It’s exciting to see NUVIA join the Qualcomm team … moving forward, we have an incredible opportunity to empower our customers across the Windows ecosystem.
Qualcomm is assisting Microsoft with its own support for Arm-powered PCs, providing Snapdragon platforms for the Windows on Arm initiative. Current-gen performance is fine for portable home and business laptops but is underwhelming for more demanding creative applications and enterprise solutions. If the two companies share the vision for a single Arm architecture spanning mobile, PC, and server products, Qualcomm will require even more performance than Arm’s Cortex-A CPUs have offered thus far. The solution appears to be to take a leaf from Apple’s book and go down the custom architecture route.
Hedging against Nvidia buying Arm
Another thought that may have influenced Qualcomm’s purchase is the looming prospect of Nvidia purchasing Arm, pending regulatory approval.
As noted, Qualcomm is dependant on Arm for its CPU needs. Nvidia’s purchase of Arm casts doubt over future business arrangements. Of course, Nvidia has gone to great efforts to ensure the industry that it will be business as usual for Arm if the acquisition goes ahead, but prudent businesses hedge their risks. Remember, Nvidia and Qualcomm are direct competitors in a number of markets, including automotive and data center segments.
Returning to at least some level of custom CPU design affords Qualcomm greater control over its destiny.
It’s possible that the direction of Arm’s Cortex-A roadmap may change under Nvidia’s influence and may not align with Qualcomm’s ambitions or needs. Access to or pricing of Arm’s portfolio could also change, with Nvidia retaining the highest performing part for internal use only. Or the business model may stay the same.
Returning to at least some level of custom CPU design affords Qualcomm greater control over its destiny. Building up an in-house design team would also be an invaluable asset in the unlikely event that Qualcomm wants to transition from Arm to an entirely new instruction set in the future. This is a sensible plan when one of your biggest competitors is set to control an essential business partner. At the same time, Arm may not be too happy at potentially losing out on-chip royalties from one of its biggest customers.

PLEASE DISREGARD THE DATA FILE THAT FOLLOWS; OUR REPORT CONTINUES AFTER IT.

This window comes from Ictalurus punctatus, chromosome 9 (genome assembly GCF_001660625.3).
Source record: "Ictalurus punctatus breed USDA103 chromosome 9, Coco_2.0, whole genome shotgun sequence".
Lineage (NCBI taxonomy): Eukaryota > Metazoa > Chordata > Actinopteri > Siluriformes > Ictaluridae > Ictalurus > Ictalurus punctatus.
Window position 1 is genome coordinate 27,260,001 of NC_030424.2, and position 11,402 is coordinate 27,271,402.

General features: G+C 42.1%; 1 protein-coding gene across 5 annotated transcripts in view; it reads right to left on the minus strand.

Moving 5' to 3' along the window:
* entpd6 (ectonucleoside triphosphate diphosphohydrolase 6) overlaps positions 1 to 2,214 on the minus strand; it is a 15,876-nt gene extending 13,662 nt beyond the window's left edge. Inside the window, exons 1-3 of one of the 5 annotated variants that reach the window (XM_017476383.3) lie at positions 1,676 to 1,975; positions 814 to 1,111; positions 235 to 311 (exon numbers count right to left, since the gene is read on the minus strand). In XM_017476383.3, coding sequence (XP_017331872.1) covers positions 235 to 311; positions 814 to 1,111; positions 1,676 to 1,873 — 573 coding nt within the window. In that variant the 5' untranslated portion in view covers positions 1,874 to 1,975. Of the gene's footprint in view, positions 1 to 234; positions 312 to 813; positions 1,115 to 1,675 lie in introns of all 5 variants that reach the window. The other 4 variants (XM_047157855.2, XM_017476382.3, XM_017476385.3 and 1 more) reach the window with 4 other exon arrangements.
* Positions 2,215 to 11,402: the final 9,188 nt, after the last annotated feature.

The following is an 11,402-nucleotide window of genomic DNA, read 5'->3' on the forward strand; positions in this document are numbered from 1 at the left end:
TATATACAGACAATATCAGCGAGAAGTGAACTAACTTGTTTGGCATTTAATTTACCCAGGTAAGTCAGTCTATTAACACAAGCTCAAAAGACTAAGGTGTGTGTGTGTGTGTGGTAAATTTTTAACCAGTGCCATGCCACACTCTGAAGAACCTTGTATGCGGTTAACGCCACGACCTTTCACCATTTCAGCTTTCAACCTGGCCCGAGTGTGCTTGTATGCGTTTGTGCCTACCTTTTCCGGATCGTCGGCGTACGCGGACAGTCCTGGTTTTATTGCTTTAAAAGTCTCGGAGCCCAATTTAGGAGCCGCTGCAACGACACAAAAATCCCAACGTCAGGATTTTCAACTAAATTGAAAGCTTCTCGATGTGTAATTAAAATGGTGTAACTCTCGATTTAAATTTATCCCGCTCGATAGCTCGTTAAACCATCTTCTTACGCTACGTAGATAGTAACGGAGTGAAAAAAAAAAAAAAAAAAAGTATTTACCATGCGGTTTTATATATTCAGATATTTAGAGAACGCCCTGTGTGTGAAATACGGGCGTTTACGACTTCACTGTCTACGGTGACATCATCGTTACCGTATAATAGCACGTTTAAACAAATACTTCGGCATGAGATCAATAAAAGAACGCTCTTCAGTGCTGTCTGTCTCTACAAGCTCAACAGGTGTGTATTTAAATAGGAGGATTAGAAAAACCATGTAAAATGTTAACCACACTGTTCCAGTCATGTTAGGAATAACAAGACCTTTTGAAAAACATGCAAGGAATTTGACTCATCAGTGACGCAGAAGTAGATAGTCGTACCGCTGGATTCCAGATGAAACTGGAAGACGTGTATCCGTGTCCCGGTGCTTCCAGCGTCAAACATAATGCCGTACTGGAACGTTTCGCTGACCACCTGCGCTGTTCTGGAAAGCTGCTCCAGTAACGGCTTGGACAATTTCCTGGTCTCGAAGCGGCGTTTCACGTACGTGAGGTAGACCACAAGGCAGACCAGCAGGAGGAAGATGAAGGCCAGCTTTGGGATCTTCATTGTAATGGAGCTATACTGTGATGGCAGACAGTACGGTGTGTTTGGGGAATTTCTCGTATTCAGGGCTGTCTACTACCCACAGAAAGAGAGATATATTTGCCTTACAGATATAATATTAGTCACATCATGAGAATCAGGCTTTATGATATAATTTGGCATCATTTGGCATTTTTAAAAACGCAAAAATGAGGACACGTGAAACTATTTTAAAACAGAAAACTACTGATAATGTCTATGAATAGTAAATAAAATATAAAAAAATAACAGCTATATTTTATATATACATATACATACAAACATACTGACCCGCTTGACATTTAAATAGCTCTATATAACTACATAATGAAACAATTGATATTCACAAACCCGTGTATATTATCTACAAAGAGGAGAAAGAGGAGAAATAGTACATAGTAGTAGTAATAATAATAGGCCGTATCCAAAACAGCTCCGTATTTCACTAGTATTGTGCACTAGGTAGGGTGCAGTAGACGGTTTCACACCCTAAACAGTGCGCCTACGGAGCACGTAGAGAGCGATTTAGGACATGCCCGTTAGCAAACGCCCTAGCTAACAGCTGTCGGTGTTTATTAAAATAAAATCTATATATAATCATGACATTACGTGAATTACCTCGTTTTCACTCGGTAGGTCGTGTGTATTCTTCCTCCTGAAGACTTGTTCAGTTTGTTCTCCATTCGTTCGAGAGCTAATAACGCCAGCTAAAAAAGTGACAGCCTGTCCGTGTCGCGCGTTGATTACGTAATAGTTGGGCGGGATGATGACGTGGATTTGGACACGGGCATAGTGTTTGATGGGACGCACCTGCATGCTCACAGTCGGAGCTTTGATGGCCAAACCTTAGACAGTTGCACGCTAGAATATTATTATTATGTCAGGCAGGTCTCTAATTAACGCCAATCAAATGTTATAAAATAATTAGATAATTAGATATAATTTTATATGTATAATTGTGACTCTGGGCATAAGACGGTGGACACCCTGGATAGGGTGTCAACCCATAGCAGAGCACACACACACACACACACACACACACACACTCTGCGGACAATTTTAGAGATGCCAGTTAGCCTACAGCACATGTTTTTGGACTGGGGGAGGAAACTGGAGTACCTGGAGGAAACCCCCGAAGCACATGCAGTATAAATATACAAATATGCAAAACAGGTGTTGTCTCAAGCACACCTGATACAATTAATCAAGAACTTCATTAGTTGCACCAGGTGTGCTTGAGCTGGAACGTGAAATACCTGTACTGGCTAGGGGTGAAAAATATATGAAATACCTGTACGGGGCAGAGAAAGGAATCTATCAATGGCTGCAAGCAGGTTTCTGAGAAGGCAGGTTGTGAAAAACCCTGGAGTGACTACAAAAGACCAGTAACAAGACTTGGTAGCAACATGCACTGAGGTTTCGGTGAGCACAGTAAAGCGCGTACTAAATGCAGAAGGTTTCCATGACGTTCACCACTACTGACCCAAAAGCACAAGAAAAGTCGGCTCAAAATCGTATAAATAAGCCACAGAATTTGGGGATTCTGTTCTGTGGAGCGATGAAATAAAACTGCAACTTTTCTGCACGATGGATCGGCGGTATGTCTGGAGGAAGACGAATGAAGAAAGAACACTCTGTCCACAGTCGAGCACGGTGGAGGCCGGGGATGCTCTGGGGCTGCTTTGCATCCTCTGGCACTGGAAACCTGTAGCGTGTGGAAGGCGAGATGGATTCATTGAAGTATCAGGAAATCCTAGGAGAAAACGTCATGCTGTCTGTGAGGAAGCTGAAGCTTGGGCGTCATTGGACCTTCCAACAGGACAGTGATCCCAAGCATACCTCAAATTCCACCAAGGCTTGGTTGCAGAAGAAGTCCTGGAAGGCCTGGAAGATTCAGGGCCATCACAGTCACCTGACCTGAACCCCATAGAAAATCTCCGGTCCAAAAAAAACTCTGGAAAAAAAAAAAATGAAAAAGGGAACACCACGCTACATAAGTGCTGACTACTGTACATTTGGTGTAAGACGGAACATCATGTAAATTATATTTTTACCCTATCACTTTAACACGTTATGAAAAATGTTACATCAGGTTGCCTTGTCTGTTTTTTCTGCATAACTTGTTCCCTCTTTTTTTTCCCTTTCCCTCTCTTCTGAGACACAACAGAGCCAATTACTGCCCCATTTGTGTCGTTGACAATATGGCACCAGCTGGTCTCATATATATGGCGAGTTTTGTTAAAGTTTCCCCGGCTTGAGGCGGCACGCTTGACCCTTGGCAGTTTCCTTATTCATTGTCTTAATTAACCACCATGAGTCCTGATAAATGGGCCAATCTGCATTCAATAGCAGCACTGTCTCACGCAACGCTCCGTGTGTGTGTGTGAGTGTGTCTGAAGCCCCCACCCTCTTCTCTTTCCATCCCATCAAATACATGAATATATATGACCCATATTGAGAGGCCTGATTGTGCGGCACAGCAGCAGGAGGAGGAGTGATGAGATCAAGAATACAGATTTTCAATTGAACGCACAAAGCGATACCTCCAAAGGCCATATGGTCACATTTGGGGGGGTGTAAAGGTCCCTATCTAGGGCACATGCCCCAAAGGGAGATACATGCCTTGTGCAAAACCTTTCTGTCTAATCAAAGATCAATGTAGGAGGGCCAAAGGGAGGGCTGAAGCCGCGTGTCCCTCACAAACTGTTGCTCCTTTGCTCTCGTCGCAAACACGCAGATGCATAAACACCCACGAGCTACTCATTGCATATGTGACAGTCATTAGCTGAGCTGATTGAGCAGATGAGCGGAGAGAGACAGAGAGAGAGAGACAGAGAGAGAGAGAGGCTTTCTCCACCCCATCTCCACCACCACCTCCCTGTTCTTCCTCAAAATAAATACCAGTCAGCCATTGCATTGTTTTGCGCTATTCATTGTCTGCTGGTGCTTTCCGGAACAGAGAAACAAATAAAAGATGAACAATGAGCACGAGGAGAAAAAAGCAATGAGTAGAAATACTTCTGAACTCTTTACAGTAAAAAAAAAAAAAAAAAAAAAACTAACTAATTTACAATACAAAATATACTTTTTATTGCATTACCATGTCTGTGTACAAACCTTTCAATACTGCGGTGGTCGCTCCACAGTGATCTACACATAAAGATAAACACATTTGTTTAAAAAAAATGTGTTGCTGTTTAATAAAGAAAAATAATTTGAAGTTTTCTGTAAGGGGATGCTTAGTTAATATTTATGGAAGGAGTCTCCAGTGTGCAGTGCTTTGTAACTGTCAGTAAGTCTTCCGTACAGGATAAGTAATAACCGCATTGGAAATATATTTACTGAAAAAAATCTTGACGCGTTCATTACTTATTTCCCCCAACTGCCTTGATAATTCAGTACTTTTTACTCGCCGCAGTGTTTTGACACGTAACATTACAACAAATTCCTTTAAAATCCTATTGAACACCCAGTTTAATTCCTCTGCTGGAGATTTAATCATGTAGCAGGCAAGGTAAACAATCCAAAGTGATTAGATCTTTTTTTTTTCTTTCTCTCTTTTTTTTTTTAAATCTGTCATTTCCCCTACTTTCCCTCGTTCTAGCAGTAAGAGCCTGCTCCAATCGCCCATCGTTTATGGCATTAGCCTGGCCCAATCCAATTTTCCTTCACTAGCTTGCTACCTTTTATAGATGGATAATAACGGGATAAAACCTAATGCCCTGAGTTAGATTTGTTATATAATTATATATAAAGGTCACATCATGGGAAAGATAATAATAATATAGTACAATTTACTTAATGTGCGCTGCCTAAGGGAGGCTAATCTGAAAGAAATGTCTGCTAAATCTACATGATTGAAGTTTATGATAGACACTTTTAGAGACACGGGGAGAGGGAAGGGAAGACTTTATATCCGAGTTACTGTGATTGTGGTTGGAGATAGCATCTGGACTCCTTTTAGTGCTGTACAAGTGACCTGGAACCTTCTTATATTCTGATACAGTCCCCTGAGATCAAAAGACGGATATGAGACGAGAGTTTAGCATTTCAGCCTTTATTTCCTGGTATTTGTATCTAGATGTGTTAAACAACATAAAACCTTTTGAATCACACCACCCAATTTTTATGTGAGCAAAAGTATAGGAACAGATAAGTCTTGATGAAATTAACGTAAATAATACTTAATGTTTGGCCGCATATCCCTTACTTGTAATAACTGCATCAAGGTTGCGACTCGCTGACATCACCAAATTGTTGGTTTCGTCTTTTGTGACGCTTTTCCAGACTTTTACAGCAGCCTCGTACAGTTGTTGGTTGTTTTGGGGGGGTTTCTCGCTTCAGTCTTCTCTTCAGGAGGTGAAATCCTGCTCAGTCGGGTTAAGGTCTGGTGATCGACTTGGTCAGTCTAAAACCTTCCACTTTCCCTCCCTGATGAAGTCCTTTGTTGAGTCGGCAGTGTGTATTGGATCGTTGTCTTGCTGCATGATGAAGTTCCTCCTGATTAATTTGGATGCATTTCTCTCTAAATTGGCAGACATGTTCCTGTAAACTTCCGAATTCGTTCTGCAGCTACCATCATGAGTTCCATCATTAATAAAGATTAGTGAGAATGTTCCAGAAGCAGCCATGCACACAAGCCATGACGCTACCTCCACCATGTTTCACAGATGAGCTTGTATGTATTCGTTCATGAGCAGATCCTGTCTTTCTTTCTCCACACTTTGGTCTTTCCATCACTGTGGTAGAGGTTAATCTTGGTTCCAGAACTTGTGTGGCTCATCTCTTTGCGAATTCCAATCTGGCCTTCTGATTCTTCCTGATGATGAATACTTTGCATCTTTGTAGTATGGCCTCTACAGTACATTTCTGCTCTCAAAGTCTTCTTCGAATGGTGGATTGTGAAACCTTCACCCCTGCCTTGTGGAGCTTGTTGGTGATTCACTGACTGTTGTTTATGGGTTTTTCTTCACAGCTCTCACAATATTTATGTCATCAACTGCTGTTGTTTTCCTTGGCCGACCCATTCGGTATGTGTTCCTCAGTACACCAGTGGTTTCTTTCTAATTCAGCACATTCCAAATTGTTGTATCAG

What to expect from future Qualcomm/Nuvia CPUs
The acquisition of Nuvia is a major move that could eventually shake up Qualcomm’s entire silicon portfolio. With ex-Apple CPU design leads at the helm, it’s clear that Qualcomm will reintroduce custom Arm architecture CPUs back into its roadmap. These designs could span products for low power smartphones right through to cloud computing servers.
In the consumer space, the link back to Apple cannot be overstated. Investment in its Apple A-series of CPU is helping the company unify mobile and PC products under a single architecture. Apple is carving out a unified approach to computing for the coming years thanks to its approach to CPUs, with performance and battery life benefits in tow. No doubt Qualcomm shares a similar vision for its expansive chipset portfolio.
Ironically, Qualcomm’s return to the custom CPU space arrives not long after Samsung ended the development of its custom Mongoose Arm CPU cores. Future Qualcomm Snapdragon chipsets may drop Cortex-A CPUs for in-house designs. If Qualcomm can succeed where Samsung ran into difficulties, Qualcomm smartphones may pull ahead of their Android rivals and close the single-core CPU gap with Apple. However, smartphone performance is reasonably fine as is. It’s laptop and server chips that could use a new approach.
Transitions of this nature will take many years to play out. In the short-term, Qualcomm’s roadmap likely won’t change much if at all. Nuvia’s first server products were already not expected to arrive until 2022 at the earliest. Reconfiguring its smartphone and other chipset roadmaps around this acquisition could take even longer. We’ll keep an eye out for announcements in the coming months and years.